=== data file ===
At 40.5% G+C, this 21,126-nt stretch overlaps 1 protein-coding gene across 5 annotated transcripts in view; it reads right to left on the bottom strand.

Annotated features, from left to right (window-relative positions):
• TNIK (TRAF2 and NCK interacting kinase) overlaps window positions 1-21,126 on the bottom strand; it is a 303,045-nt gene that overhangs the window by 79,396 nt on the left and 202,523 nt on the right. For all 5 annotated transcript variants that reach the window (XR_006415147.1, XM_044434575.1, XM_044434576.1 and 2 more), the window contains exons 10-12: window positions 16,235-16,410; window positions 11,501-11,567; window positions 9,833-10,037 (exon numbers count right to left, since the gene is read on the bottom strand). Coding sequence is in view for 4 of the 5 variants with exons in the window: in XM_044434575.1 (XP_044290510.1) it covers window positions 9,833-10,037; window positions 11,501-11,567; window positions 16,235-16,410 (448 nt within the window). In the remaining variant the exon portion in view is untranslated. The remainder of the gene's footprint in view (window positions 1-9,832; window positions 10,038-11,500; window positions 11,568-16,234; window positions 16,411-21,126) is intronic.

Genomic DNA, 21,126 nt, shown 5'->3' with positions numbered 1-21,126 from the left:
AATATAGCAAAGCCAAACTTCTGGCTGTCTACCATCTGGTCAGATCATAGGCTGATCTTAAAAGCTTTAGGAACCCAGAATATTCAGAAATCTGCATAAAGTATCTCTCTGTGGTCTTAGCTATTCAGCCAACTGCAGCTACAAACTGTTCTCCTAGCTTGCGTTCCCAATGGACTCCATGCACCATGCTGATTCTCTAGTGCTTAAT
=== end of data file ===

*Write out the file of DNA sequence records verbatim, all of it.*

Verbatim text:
At 40.5% G+C, this 21,126-nt stretch overlaps 1 protein-coding gene across 5 annotated transcripts in view; it reads right to left on the bottom strand.

Annotated features, from left to right (window-relative positions):
• TNIK (TRAF2 and NCK interacting kinase) overlaps window positions 1-21,126 on the bottom strand; it is a 303,045-nt gene that overhangs the window by 79,396 nt on the left and 202,523 nt on the right. For all 5 annotated transcript variants that reach the window (XR_006415147.1, XM_044434575.1, XM_044434576.1 and 2 more), the window contains exons 10-12: window positions 16,235-16,410; window positions 11,501-11,567; window positions 9,833-10,037 (exon numbers count right to left, since the gene is read on the bottom strand). Coding sequence is in view for 4 of the 5 variants with exons in the window: in XM_044434575.1 (XP_044290510.1) it covers window positions 9,833-10,037; window positions 11,501-11,567; window positions 16,235-16,410 (448 nt within the window). In the remaining variant the exon portion in view is untranslated. The remainder of the gene's footprint in view (window positions 1-9,832; window positions 10,038-11,500; window positions 11,568-16,234; window positions 16,411-21,126) is intronic.

Genomic DNA, 21,126 nt, shown 5'->3' with positions numbered 1-21,126 from the left:
AATATAGCAAAGCCAAACTTCTGGCTGTCTACCATCTGGTCAGATCATAGGCTGATCTTAAAAGCTTTAGGAACCCAGAATATTCAGAAATCTGCATAAAGTATCTCTCTGTGGTCTTAGCTATTCAGCCAACTGCAGCTACAAACTGTTCTCCTAGCTTGCGTTCCCAATGGACTCCATGCACCATGCTGATTCTCTAGTGCTTAAT